The Terminal Station  had been built in 1905 to serve the many train travelers of the day. There was so much train traffic that the Union Station was added a few years later. Both were eventually torn down after Amtrak was created to handle carrying passengers while the private companies continued to haul freight. Railroad passenger travel began its decline due to  the proliferation of  auto travel before WWII , and the growth of air travel after 1950 sealed its fate. Terminal Station closed in 1970 and was torn down two years later, as were the Atlanta Union Station and many other once magnificent railroad stations around the country. Amtrak took over the passenger service to Atlanta, mainly the Crescent which travels every day from New York to New Orleans with stops along the way.

Since there was no overnight parking at the Peachtree Station, our daughter and grand daughter dropped us off on their way to a shopping expedition.

Door detail of the Peachtree Station
Door detail of the Peachtree Station

However, just as we pulled up to the door, another car was pulling out. The driver told us that the train was delayed 4 hours and they were going out to breakfast. In theory Amtrak was supposed to text me if the train was delayed. Unfortunately the text didn’t arrive until we were already at the station. After a brief discussion, we decided to wait there, as it otherwise would be an inconvenience for them. The station already held quite a few disgruntled passengers, even though the Amtrak clerk had set out coffee and donuts for us to munch on as we waited.

What was the reason for the delay? clerkWell, the Ramblers hadn’t  realized initially that the Crescent originated in New York. Earlier there had been some bad weather along the route which caused the signals to stop working along a stretch of track. Thus the Crescent had to stop until the signals were fixed. Another thing we didn’t know was that Amtrak does not own or service the tracks its trains run on. They are owned and serviced by the major freight-hauling railroads, in this case, the Norfolk Southern, which are responsible  both for fixing any issues and giving the all clear.

The time seemed to move very slowly  as we waited for the Crescent ,and the oak benches, though aesthetically pleasing, were very uncomfortable.

These benches probably date from 1918, they were solid but uncomfortable.
These benches probably date from 1918, they were solid but uncomfortable.

We soon moved to the modern addition which had slightly more comfortable chairs.The wait did give me a chance to go outside and take some photos of the station and its surroundings. To our relief, we noticed that there was an elevator down to the tracks, as well as a very long flight of stairs.  When the train finally arrived at 12:45,  we couldn’t board immediately as the passengers traveling to Atlanta had to get off.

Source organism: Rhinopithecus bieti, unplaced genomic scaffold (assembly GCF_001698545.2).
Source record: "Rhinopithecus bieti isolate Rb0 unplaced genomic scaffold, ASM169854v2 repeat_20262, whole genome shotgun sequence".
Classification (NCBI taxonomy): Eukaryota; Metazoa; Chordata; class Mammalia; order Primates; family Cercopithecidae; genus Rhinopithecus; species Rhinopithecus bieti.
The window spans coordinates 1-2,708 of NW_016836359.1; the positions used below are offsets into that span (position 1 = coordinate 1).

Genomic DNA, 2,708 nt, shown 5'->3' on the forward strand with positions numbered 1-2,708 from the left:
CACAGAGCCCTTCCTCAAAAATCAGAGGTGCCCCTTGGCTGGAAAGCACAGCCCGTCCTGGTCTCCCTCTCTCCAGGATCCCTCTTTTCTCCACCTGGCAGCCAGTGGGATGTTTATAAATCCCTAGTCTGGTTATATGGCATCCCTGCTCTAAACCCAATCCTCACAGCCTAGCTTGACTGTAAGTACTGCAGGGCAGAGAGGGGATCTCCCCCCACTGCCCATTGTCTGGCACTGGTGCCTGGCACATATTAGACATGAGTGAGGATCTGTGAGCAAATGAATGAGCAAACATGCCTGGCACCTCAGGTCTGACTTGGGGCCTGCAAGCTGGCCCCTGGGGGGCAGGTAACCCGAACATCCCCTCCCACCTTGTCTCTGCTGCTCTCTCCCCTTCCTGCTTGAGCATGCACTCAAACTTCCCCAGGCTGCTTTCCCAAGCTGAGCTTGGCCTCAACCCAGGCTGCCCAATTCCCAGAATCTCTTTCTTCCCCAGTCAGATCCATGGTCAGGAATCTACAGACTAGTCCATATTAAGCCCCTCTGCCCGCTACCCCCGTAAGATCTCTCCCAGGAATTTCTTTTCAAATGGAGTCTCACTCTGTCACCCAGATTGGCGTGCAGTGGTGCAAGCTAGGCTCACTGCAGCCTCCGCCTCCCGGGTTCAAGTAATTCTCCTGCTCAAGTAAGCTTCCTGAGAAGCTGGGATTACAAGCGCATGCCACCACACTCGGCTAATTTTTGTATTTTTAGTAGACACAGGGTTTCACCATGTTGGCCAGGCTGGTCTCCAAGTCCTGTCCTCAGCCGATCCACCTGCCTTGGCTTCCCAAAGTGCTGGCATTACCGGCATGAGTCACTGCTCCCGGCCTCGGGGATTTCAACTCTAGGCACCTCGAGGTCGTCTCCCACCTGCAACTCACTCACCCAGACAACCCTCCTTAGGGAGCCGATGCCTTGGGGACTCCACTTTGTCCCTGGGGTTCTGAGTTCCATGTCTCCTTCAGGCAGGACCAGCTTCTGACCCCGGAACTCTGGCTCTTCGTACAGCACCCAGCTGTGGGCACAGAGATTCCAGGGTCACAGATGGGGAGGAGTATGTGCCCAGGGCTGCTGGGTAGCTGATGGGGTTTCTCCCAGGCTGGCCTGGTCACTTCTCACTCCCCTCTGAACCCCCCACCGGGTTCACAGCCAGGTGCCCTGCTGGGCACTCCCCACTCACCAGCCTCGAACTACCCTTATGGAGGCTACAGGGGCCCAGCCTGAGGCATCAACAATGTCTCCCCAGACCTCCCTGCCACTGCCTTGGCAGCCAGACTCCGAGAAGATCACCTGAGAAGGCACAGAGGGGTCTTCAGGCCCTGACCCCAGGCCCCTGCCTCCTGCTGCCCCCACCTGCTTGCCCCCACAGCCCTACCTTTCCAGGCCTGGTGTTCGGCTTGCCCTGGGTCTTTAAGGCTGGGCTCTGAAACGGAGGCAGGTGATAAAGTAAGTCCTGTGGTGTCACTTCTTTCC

At last we made our way to our train car, and the conductor gave us our seat assignments as we boarded. On the Crescent, the reserved seats are assigned as the passengers board, and you can’t change your seat without the conductor’s permission.  The train was full, according to the conductor as more passengers would get on at other stops.

Many of the passengers made their way down or up the long flight of stairs to the Crescent which had stopped far down the tracks. The Ramblers took the elevator.
Many of the passengers made their way down or up the long flight of stairs to the Crescent which had stopped far down the tracks. The Ramblers took the elevator.

At last, we were underway. We left Atlanta behind and headed south. Thus began the most interesting part of the trip. You get quite a different, and sometimes fascinating, view of the  countryside from the train. All the seats in the car faced forward, although they could be flipped over. The seats were very comfortable, much more so than an airplane seat. The Ramblers settled in for an interesting experience but were uncomfortably aware that we would be getting to New Orleans much later than 7:30. At this point, we didn’t realize just how much later. We had talked to our son in NOLA about the delay and told him we would text when we got close. It was also possible for him to check the ETA of the Crescent on line.

When the conductor announced that the dining car was open, the Ramblers decided to have some lunch. Dining on the Crescent is not a gourmet experience, but we have had worse food.

The dining car in the evening after. We had just finished our stew and rice.